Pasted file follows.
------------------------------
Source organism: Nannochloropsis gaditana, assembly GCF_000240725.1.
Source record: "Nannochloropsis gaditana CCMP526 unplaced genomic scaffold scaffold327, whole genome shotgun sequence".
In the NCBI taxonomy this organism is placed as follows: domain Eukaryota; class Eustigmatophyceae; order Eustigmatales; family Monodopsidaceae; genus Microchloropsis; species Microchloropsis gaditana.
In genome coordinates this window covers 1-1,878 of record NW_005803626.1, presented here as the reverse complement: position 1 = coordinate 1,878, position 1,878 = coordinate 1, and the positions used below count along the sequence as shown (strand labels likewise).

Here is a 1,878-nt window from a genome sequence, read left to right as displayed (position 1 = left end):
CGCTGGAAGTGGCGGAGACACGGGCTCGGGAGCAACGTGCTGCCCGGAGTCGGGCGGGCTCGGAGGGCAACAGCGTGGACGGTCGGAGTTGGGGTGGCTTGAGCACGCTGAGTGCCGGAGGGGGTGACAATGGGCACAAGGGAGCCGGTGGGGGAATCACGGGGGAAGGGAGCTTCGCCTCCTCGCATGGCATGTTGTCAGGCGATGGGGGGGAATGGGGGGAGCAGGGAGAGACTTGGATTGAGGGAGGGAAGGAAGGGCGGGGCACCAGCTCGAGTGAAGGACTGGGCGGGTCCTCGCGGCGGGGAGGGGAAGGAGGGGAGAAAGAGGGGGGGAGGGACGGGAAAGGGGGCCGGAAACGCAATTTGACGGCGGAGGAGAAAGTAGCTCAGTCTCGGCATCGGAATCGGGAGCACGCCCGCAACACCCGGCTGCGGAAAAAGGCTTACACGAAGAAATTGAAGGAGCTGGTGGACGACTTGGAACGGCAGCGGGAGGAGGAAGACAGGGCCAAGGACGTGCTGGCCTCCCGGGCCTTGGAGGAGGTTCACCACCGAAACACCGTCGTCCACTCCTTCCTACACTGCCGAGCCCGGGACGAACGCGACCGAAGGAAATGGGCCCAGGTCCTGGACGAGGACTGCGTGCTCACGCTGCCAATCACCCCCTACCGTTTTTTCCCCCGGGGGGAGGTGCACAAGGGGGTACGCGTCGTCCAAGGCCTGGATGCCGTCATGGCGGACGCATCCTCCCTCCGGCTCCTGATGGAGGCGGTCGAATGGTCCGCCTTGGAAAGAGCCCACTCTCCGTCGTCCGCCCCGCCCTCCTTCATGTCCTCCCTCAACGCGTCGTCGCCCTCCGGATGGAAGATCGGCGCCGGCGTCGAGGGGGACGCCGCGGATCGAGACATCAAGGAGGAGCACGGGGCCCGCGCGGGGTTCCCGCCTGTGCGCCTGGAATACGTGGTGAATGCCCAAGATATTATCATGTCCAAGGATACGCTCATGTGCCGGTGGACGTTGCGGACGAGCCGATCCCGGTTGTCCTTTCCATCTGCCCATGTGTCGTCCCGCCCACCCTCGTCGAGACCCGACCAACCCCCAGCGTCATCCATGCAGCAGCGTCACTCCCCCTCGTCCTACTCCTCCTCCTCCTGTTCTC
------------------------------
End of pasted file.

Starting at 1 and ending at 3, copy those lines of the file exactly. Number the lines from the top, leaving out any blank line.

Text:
Source organism: Nannochloropsis gaditana, assembly GCF_000240725.1.
Source record: "Nannochloropsis gaditana CCMP526 unplaced genomic scaffold scaffold327, whole genome shotgun sequence".
In the NCBI taxonomy this organism is placed as follows: domain Eukaryota; class Eustigmatophyceae; order Eustigmatales; family Monodopsidaceae; genus Microchloropsis; species Microchloropsis gaditana.